Over The Rhine
The Long Surrender
Anytime I listen to OtR, it's like the feeling you get when returning to your home town after a long spell. The same streets, the general store, that old tire swing still hanging from the oak tree down the street from the house you grew up in, all whisking and beckoning back to a simpler time in your life. The simpler time was no less relevant than it is in this moment. Old faces and friends, new faces occupying your old haunts, that broken down car where plenty of boyhood memories came alive.
This new chapter for Karin and Linford appears embedded in the meat, the guts of the every day man. Her soulful pining, which grabs at the air like an in-the-moment blues singer pulling at generational ghosts, is altogether serene, subtle, and haunting. Married to Linford's tasteful compositions and delicate piano fingers, their presence in this modern musical landscape is anything but a passing shadow. Their imprint, I dare say, will be a lasting one.
"The Long Surrender" reminds me of a cross between the gentle moments of "Ohio" (2003) and "Drunkard's Prayer" (2005) and a long, lost Blue Note release of some satin-clad lounge singer that is a collector's item, for the sheer beauty of the voice. Being a listener supported project, "The Laugh Of Recognition", greets the listener with a plea to keep plugging along even though "...Everybody has a dream/That they will never own". Then, the OtR concert-goer settles in to a continuing ballad versus soulful blues/gospel interplay throughout the remainder of this intimate "house concert". There is no other way to explain the intimacy felt throughout their current disc without imagining sitting in some hole-in-the-wall place, totally conscious of the breathtaking moment one is in. "Rave On" is one of those driven songs that you wish never ends with an undercurrent rhythm and subtle effects trailing in the shadows. Different on this disc is the addition of saxophone on a few tracks, and might I say the perfect instrument to compliment Karin's powerful vocals. Few songs stand apart, maybe this just being present mood, but "Undamned", "Infamous Love Song", and "The King Knows How" strike me in that musically tingle spot. Actually, the jazz-dripped "There's A Bluebird In My Heart" and the sax solo make my inner musician sensibilities melt.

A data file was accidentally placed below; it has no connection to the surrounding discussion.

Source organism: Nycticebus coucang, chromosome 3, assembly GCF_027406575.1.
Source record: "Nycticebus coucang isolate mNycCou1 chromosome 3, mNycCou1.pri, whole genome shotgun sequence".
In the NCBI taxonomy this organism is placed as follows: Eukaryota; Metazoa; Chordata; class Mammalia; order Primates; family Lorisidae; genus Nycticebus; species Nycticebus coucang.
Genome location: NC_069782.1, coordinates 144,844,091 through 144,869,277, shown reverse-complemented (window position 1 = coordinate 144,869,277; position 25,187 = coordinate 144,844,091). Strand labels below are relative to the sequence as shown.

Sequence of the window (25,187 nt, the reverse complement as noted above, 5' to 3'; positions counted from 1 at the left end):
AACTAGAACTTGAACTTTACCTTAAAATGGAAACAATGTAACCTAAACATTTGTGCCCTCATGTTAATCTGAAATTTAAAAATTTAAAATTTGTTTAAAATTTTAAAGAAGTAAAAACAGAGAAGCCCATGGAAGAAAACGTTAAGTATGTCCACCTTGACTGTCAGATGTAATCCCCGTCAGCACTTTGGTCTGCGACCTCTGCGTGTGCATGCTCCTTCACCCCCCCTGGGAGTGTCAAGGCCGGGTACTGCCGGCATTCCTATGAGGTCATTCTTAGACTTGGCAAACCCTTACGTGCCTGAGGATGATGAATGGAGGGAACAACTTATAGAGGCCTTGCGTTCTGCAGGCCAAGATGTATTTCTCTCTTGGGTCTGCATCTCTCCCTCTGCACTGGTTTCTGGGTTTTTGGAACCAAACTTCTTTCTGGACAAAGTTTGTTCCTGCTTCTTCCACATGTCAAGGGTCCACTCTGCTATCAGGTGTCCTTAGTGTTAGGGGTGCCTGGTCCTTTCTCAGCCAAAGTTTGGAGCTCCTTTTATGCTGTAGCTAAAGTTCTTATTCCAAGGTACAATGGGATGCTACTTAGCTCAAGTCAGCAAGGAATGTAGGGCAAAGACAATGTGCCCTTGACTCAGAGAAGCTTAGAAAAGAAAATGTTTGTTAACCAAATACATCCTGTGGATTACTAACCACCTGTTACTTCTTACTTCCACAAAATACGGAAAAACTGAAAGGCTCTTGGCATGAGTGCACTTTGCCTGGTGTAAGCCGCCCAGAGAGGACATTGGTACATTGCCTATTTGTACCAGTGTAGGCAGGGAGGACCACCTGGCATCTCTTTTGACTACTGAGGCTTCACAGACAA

Reminiscing about old neighborhoods never felt so comforting. The old tire swing is still hanging from that towering oak tree. Over The Rhine live to see another day. This is the closest to an in-concert experience, in my opinion, that you will find without being there.
10 of 10 clicks
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